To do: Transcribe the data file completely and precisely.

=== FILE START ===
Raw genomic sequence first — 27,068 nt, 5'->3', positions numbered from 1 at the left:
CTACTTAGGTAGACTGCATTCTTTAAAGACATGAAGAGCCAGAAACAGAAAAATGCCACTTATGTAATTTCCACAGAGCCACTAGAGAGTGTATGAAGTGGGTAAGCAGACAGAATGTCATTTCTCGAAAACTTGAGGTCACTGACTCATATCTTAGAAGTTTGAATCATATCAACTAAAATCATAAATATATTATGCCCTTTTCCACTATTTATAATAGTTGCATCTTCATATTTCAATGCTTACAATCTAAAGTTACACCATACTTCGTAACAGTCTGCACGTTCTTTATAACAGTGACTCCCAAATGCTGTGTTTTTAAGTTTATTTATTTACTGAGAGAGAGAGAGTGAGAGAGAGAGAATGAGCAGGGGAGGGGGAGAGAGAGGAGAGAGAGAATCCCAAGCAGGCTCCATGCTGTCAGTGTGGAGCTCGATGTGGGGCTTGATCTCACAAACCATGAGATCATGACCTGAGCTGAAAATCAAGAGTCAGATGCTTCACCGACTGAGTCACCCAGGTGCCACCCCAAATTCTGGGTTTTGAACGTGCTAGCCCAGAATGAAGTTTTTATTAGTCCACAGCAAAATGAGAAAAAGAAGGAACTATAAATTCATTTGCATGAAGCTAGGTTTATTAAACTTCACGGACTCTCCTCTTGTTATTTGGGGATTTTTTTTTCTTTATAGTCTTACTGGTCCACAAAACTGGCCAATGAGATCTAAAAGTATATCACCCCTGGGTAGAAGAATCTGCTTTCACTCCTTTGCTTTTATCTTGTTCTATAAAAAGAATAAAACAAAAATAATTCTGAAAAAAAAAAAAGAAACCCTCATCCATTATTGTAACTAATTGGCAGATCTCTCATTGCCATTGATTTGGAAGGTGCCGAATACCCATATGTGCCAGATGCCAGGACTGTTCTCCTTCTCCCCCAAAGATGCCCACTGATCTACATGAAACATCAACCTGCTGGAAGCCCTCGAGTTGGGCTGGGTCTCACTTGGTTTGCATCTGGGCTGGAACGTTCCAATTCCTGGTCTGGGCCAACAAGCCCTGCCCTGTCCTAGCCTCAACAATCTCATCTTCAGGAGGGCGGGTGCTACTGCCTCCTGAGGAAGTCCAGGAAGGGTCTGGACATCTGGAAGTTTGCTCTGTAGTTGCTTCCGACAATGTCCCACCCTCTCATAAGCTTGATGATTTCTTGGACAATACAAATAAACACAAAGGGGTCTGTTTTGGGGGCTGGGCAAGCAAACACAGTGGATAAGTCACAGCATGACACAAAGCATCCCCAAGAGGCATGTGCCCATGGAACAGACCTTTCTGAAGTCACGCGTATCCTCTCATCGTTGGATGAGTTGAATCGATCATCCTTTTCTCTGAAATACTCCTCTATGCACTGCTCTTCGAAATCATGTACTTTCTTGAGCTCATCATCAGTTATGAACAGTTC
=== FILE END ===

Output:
Raw genomic sequence first — 27,068 nt, 5'->3', positions numbered from 1 at the left:
CTACTTAGGTAGACTGCATTCTTTAAAGACATGAAGAGCCAGAAACAGAAAAATGCCACTTATGTAATTTCCACAGAGCCACTAGAGAGTGTATGAAGTGGGTAAGCAGACAGAATGTCATTTCTCGAAAACTTGAGGTCACTGACTCATATCTTAGAAGTTTGAATCATATCAACTAAAATCATAAATATATTATGCCCTTTTCCACTATTTATAATAGTTGCATCTTCATATTTCAATGCTTACAATCTAAAGTTACACCATACTTCGTAACAGTCTGCACGTTCTTTATAACAGTGACTCCCAAATGCTGTGTTTTTAAGTTTATTTATTTACTGAGAGAGAGAGAGTGAGAGAGAGAGAATGAGCAGGGGAGGGGGAGAGAGAGGAGAGAGAGAATCCCAAGCAGGCTCCATGCTGTCAGTGTGGAGCTCGATGTGGGGCTTGATCTCACAAACCATGAGATCATGACCTGAGCTGAAAATCAAGAGTCAGATGCTTCACCGACTGAGTCACCCAGGTGCCACCCCAAATTCTGGGTTTTGAACGTGCTAGCCCAGAATGAAGTTTTTATTAGTCCACAGCAAAATGAGAAAAAGAAGGAACTATAAATTCATTTGCATGAAGCTAGGTTTATTAAACTTCACGGACTCTCCTCTTGTTATTTGGGGATTTTTTTTTCTTTATAGTCTTACTGGTCCACAAAACTGGCCAATGAGATCTAAAAGTATATCACCCCTGGGTAGAAGAATCTGCTTTCACTCCTTTGCTTTTATCTTGTTCTATAAAAAGAATAAAACAAAAATAATTCTGAAAAAAAAAAAAGAAACCCTCATCCATTATTGTAACTAATTGGCAGATCTCTCATTGCCATTGATTTGGAAGGTGCCGAATACCCATATGTGCCAGATGCCAGGACTGTTCTCCTTCTCCCCCAAAGATGCCCACTGATCTACATGAAACATCAACCTGCTGGAAGCCCTCGAGTTGGGCTGGGTCTCACTTGGTTTGCATCTGGGCTGGAACGTTCCAATTCCTGGTCTGGGCCAACAAGCCCTGCCCTGTCCTAGCCTCAACAATCTCATCTTCAGGAGGGCGGGTGCTACTGCCTCCTGAGGAAGTCCAGGAAGGGTCTGGACATCTGGAAGTTTGCTCTGTAGTTGCTTCCGACAATGTCCCACCCTCTCATAAGCTTGATGATTTCTTGGACAATACAAATAAACACAAAGGGGTCTGTTTTGGGGGCTGGGCAAGCAAACACAGTGGATAAGTCACAGCATGACACAAAGCATCCCCAAGAGGCATGTGCCCATGGAACAGACCTTTCTGAAGTCACGCGTATCCTCTCATCGTTGGATGAGTTGAATCGATCATCCTTTTCTCTGAAATACTCCTCTATGCACTGCTCTTCGAAATCATGTACTTTCTTGAGCTCATCATCAGTTATGAACAGTTC